• Vaginal Ring – Chance of Pregnancy 9%. The vaginal ring is a small plastic ring that is placed in the vagina and over the course of three weeks releases both progestin and estrogen. At the end of three weeks it in removed for a week and then replaced with a new ring. This does not prevent STDs.
  • Emergency ContraceptionChance of Pregnancy 0.1%. If a person does have unprotected sex and is worried that they may become pregnant, they can take special pills to prevent the pregnancy. If done within the first three days (although a couple pills allow for five) then they are extremely unlikely to become pregnant, but it is not effective after a few days so they need to see a doctor immediately so the pills can be prescribed as soon as possible. Emergency contraception is not abortion.

Any method of birth control that contains estrogen (the combo pill, patch, or ring) is not ideal for FtMs unless a medical professional declares otherwise due to that individual’s health circumstances. Always talk with your healthcare provider about exactly what is in your birth control, how it works, what other medications you may be on (testosterone), and what your transition plans are.

Once again there have been little to no visible physical effects observed from taking progestin other than possible weight gain. Estrogen however is most definitely associated with feminine physical characteristics and is commonly used in MtF transitions. Starting hormonal birth control should be talked about with one’s endocrinologist if they are on or about to start testosterone.


Methods of “Birth Control” that Do Not Work

There are a lot of myths as to what can and cannot prevent pregnancy, some common misconceptions are:

  • Douching – this is the act of squirting a solution into the vagina to “rinse out the sperm”. This does not work, odds are that the sperm has already entered the cervix and is out of reach of the rinse. Also, douching is not commonly recommended by health professionals unless instructed otherwise.
  • Jumping Up and Down – some people think that if they jump up and down they will shake out the sperm. For obvious reasons this is completely ineffective.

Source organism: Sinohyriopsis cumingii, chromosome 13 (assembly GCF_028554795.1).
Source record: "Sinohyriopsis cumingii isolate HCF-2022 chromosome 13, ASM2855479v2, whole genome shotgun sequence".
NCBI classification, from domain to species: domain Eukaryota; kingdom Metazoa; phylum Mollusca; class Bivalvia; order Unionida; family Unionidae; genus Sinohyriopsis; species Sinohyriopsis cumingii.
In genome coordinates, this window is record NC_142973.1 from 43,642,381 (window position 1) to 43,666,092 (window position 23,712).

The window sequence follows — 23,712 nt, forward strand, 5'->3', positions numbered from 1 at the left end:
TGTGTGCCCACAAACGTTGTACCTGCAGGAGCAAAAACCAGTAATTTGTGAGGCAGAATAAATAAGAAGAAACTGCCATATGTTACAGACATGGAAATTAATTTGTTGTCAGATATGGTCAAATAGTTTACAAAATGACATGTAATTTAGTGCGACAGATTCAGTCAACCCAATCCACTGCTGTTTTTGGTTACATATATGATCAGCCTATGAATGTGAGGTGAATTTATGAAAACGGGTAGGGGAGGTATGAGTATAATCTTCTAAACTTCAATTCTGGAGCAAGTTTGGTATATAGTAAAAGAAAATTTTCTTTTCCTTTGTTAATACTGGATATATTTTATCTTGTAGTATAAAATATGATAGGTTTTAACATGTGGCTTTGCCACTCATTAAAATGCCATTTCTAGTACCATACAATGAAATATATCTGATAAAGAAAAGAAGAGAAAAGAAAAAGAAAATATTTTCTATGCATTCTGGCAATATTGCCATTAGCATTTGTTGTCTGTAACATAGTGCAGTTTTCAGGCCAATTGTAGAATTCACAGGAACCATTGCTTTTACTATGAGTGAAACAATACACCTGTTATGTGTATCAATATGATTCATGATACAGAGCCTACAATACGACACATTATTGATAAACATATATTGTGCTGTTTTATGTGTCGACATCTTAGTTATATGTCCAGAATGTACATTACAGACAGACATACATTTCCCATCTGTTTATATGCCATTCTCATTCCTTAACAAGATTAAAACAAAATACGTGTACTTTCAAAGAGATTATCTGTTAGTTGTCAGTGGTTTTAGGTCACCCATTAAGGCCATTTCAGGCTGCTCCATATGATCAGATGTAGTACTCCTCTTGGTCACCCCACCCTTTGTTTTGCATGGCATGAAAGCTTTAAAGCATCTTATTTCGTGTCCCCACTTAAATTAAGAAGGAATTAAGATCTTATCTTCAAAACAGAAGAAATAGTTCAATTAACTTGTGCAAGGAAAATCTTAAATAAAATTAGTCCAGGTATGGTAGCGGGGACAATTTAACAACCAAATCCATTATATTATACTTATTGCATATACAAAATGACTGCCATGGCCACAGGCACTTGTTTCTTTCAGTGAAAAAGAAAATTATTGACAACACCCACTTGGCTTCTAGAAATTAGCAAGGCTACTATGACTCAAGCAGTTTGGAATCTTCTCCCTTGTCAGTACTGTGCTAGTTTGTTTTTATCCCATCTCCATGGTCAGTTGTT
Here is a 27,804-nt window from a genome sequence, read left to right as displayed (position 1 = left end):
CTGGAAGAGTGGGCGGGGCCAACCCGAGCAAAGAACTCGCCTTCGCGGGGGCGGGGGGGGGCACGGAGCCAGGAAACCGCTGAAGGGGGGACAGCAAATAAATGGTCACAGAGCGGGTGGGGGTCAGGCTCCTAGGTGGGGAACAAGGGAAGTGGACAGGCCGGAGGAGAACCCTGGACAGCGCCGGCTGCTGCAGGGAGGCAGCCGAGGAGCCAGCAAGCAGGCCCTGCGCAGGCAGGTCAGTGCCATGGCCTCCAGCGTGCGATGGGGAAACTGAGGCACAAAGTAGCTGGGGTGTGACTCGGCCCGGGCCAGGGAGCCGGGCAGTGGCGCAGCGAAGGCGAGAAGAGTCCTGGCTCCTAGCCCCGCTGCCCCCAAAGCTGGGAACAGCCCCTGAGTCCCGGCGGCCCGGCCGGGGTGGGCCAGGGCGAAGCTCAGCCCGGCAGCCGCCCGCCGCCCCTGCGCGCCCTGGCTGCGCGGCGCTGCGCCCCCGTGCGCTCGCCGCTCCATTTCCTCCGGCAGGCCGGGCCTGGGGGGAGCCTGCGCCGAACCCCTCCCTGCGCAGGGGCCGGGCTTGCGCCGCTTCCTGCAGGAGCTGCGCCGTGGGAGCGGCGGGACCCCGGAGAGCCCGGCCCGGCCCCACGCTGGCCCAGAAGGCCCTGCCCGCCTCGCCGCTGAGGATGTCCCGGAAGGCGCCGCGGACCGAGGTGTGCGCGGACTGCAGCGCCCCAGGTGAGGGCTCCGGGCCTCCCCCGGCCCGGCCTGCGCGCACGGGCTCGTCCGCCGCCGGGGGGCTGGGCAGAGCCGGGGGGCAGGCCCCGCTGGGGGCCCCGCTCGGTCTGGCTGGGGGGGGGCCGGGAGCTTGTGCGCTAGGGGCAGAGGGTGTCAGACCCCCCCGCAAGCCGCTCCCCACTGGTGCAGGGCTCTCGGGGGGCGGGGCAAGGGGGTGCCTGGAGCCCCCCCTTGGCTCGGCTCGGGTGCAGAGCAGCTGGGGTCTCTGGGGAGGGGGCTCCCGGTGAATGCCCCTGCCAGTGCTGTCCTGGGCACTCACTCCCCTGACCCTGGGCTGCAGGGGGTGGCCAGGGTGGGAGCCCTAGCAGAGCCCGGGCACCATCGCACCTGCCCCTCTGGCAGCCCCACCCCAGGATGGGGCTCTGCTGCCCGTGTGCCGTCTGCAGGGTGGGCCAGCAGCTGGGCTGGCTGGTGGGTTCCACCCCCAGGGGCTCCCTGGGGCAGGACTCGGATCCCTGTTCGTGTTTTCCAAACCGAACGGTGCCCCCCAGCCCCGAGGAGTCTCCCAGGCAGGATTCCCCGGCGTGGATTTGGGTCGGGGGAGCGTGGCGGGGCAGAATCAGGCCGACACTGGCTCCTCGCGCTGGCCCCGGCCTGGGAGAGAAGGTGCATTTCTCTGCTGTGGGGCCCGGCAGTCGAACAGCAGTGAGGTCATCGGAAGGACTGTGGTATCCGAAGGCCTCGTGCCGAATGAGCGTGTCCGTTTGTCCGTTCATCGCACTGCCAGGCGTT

• Not Orgasming – if the person producing sperm doesn’t orgasm that significantly reduces the risk of pregnancy, however, there is a myth that if the person who is at risk of being impregnated does not orgasm they cannot get pregnant and that is completely untrue.
  • “Gravity” – the idea to this basically goes it the sperm has to fight gravity to get up into the uterus then it will just fall back out, so if a person has sex in a certain position and stays standing after then they can’t get pregnant. This is completely false. Those little guys can swim hard.
  • DIY Condoms – when a condom isn’t available some people use plastic wrap or a bag. There is a high risk of the plastic ripping or falling off, plus this is not sanitary and these objects are not meant to go inside people.
  • Showers/Baths/Peeing – no, no, and no, none of these things will have any effect.
  • Taking Birth Control Immediately After – birth control methods usually take a good week to start working their magic, the only method that work after someone has already had sex is emergency contraception.

Finding a LGBT Friendly Professional

Going to a doctor about your “down there” parts can be extremely nerve racking and dysphoria inducing. Many doctors are not used to transgender patients and finding one that is can be a challenge. The best way to find someone is to just call around your area and explain your situation, they should be able to inform you if there is someone there that is trans friendly and relatively qualified, or perhaps they will know of someone who is. A few good places to start are:

Planned Parenthood – a chain of reproductive health clinics that is extremely LGBT friendly (some locations even offer testosterone under informed consent).

GLMA – a database of LGBT friendly healthcare providers.


Sources and Resources for More Information:

Office of Population Affairs. (2018, February 13). Birth Control Methods. Retrieved July 24, 2019, from https://www.hhs.gov/opa/pregnancy-prevention/birth-control-methods/

Planned Parenthood. (n.d.). Birth Control Methods & Options: Types of Birth Control. Retrieved July 24, 2019, from https://www.plannedparenthood.org/learn/birth-control

The American College of Obstetricians and Gynecologists. (2018, March). Progestin-Only Hormonal Birth Control: Pill and Injection. Retrieved July 24, 2019, from https://www.acog.org/Patients/FAQs/Progestin-Only-Hormonal-Birth-Control-Pill-and-Injection?IsMobileSet=false